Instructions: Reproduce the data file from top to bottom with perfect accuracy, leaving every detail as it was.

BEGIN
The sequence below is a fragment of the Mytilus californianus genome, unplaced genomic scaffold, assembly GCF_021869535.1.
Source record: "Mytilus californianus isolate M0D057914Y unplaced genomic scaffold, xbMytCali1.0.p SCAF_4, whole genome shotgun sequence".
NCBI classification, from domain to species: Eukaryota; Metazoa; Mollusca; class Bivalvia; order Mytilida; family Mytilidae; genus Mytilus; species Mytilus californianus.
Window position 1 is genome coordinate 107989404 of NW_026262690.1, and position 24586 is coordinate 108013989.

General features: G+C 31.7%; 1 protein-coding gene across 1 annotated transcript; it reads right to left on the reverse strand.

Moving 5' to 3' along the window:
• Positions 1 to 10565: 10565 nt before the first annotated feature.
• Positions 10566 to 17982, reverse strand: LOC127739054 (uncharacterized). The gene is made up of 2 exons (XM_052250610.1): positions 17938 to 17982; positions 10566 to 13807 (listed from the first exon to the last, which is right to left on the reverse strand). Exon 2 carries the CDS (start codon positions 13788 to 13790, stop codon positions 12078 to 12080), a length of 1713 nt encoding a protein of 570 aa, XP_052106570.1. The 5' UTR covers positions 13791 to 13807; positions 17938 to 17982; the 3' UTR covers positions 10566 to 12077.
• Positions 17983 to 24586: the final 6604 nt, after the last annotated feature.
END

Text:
The sequence below is a fragment of the Mytilus californianus genome, unplaced genomic scaffold, assembly GCF_021869535.1.
Source record: "Mytilus californianus isolate M0D057914Y unplaced genomic scaffold, xbMytCali1.0.p SCAF_4, whole genome shotgun sequence".
NCBI classification, from domain to species: Eukaryota; Metazoa; Mollusca; class Bivalvia; order Mytilida; family Mytilidae; genus Mytilus; species Mytilus californianus.
Window position 1 is genome coordinate 107989404 of NW_026262690.1, and position 24586 is coordinate 108013989.

General features: G+C 31.7%; 1 protein-coding gene across 1 annotated transcript; it reads right to left on the reverse strand.

Moving 5' to 3' along the window:
• Positions 1 to 10565: 10565 nt before the first annotated feature.
• Positions 10566 to 17982, reverse strand: LOC127739054 (uncharacterized). The gene is made up of 2 exons (XM_052250610.1): positions 17938 to 17982; positions 10566 to 13807 (listed from the first exon to the last, which is right to left on the reverse strand). Exon 2 carries the CDS (start codon positions 13788 to 13790, stop codon positions 12078 to 12080), a length of 1713 nt encoding a protein of 570 aa, XP_052106570.1. The 5' UTR covers positions 13791 to 13807; positions 17938 to 17982; the 3' UTR covers positions 10566 to 12077.
• Positions 17983 to 24586: the final 6604 nt, after the last annotated feature.